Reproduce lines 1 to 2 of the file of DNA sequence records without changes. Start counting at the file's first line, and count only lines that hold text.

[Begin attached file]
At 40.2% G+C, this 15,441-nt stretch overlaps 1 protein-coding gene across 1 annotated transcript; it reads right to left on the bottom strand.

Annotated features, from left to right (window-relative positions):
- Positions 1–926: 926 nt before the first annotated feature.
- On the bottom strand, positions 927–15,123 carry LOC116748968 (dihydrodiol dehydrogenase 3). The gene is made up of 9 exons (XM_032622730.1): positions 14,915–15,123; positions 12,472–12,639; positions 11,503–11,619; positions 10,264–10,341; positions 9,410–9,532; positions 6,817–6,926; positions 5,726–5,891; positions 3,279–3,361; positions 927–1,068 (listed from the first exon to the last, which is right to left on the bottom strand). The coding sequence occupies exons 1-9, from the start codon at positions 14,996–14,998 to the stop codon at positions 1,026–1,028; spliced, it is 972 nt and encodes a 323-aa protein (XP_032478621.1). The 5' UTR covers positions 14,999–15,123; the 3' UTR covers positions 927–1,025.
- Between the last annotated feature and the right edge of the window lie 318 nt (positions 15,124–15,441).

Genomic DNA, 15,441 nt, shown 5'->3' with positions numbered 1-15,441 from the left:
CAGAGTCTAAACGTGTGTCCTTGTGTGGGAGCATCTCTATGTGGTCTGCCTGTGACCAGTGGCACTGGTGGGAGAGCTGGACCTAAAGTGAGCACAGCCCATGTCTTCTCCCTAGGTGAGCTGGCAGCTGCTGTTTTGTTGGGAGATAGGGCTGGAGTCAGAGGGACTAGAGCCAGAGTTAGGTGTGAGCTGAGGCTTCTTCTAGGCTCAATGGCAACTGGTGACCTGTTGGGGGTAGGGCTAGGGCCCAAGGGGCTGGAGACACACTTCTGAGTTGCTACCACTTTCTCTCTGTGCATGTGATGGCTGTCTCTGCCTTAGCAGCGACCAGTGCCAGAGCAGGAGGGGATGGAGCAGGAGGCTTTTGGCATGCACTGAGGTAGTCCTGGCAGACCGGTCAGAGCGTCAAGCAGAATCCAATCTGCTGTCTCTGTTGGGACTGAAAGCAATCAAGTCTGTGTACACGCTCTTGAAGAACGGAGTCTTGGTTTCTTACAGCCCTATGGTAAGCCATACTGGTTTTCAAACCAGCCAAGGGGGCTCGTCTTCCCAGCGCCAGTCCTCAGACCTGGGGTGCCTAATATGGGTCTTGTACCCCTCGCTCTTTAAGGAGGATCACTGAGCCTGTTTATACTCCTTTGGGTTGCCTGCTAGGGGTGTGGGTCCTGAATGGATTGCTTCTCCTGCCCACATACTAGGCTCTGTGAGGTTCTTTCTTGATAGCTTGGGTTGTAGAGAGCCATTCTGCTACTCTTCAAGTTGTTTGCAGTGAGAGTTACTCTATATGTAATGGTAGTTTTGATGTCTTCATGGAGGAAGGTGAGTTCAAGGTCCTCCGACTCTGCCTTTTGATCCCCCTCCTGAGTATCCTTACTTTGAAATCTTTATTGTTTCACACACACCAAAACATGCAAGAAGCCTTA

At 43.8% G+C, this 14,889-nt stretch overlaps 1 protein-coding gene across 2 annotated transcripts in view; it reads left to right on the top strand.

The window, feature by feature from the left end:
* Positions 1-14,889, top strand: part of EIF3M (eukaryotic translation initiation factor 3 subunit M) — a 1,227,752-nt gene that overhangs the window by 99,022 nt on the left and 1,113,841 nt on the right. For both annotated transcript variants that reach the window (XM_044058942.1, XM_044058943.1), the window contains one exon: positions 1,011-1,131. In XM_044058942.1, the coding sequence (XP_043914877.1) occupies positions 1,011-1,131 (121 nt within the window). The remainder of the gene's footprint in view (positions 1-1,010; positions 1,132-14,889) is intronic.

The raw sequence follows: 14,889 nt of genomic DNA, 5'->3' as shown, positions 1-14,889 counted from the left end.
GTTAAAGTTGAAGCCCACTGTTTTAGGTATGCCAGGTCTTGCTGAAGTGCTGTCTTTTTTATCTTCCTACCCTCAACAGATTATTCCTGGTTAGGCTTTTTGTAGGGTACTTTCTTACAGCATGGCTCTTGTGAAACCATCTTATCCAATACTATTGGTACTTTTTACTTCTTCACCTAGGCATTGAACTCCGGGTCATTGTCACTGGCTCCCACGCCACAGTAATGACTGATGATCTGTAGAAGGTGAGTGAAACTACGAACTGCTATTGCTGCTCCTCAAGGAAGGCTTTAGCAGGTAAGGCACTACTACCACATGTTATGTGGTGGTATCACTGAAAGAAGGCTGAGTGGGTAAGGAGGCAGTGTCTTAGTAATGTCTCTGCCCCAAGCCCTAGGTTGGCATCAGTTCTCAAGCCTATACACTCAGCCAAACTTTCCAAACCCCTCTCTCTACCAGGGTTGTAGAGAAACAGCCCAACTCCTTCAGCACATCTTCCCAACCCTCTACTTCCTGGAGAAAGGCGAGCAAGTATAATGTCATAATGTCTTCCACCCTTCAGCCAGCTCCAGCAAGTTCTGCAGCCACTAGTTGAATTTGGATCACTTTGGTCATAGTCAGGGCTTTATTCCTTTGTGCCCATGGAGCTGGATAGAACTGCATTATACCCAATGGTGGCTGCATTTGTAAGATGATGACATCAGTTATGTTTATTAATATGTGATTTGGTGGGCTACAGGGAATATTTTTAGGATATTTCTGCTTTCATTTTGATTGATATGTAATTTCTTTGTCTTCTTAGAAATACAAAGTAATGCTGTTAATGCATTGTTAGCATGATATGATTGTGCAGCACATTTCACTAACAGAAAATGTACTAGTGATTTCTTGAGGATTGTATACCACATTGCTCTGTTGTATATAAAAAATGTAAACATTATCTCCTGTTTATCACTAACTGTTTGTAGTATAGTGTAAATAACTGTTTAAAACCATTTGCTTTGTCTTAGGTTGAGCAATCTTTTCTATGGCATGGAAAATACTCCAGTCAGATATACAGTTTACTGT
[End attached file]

At 40.2% G+C, this 15,441-nt stretch overlaps 1 protein-coding gene across 1 annotated transcript; it reads right to left on the bottom strand.

Annotated features, from left to right (window-relative positions):